Earth-friendly company recycles Christmas trees
January 7, 2011 (CHICAGO) (WLS) -- 'Tis the season to get rid of all that tinsel and un-deck your halls. One local company is making part of that job easy while also protecting the planet.
Millions of trees are cut down each year for Christmas. But what if you could enjoy the look and smell of a real spruce in your home without uprooting it? One local man found a way to answer that question while helping folks around the city and suburbs "live green."
Taking down all the decorations, they say, is never quite as much fun as putting them up. But the owners of the KnockBox Cafe say they are glad that's where their job ends.
"Definitely gonna do it again next year," said owner Jonah Shalack. "It smelled nice. It was very easy to maintain. One of the great things about it is, it's delivered and it's picked up, so there's no extra work for us."
They purchased the tree from Roots for Christmas, a new business that delivers live, potted evergreens to be enjoyed through the holiday season and replants them after the weather breaks.
"We are a sustainable company that looks to develop solutions that can be meaningful and impact low income populations and communities, as well as have impact on the environment," said John Piercy, Neighbor Capital and Roots for Christmas.
Roots for Christmas is a joint venture between Neighbor Capital, which focuses on providing fresh produce in areas deemed food deserts, and Cob Connection, a social enterprise that specializes in job training and urban farming.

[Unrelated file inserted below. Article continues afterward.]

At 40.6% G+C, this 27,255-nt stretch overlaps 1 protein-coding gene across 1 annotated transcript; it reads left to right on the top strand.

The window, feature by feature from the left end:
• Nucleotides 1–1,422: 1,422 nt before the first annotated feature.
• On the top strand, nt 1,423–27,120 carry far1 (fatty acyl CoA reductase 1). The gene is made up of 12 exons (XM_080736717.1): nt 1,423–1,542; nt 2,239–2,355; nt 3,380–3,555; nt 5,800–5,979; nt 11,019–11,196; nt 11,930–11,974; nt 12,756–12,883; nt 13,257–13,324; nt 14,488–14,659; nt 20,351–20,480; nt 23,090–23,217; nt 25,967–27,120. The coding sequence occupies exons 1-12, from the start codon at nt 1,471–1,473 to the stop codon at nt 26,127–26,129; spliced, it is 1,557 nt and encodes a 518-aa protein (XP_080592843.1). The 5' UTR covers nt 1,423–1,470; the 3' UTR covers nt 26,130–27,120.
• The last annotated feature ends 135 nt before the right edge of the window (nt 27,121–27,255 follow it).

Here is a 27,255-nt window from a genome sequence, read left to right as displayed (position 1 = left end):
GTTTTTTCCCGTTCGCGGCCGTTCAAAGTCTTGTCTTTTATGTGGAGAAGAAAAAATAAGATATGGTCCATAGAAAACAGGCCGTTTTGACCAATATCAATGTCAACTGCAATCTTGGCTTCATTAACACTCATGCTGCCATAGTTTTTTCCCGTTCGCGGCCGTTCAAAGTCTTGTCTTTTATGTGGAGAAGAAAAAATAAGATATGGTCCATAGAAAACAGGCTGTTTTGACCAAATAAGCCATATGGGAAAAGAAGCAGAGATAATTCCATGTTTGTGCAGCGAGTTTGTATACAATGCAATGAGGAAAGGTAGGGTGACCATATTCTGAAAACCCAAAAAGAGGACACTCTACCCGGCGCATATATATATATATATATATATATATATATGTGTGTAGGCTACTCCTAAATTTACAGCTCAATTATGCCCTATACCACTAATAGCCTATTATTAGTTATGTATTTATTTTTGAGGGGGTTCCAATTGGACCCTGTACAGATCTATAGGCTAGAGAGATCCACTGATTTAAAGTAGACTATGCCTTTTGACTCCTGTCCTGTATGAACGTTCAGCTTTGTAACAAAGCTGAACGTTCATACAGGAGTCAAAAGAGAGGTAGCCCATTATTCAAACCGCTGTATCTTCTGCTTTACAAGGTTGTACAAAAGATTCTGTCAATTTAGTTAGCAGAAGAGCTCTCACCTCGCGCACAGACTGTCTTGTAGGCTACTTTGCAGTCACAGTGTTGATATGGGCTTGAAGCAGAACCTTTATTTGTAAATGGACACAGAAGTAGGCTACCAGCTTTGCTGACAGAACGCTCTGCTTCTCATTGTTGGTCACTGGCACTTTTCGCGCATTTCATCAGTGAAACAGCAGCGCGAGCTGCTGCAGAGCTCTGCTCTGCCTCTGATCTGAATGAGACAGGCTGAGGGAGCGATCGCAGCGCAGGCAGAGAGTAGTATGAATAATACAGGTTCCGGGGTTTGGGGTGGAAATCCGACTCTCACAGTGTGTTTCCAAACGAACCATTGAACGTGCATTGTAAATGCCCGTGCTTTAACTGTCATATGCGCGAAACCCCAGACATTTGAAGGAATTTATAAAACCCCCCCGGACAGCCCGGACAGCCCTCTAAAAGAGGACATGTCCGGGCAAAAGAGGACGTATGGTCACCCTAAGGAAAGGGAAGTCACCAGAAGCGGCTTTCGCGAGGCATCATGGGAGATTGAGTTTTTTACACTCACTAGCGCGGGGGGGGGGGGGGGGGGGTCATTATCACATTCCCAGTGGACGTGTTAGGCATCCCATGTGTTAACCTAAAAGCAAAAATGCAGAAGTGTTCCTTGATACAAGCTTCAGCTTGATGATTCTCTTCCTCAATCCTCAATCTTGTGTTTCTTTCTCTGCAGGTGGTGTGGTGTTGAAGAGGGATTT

"Cob Connection is basically going to be in charge of planting the trees on the South and West sides of Chicago," said Shawnecee Schneider, Cob Connection. "So we've been a big part of the delivery and pickups of the live tree. We are going to be focusing on getting these trees in the ground come spring."
More than 100 trees will be planted mostly at schools and community-based organizations.
This is the first year of the program. This year the trees range from 4-to-6 feet tall. Organizers expect next year's batch will be bigger.
"It was important that we started with a tree that we felt was manageable, that had a smaller root ball that could be ok in the pot and that would also be more ideal as it's transitioning back into being planted," said Piercy.
They hope the customer base will grow larger too.
"Chicago does everything it can for recycling program, but there are still thousands and thousands of trees every year filling our landfills," said Piercy.
Next year, Roots for Christmas plans to rent trees to customers. That way you can potentially get the same tree from year to year and watch it grow over time.
To find out how to get a hold of them for next year, go to www.rootsforchristmas.com.
green, hosea sanders
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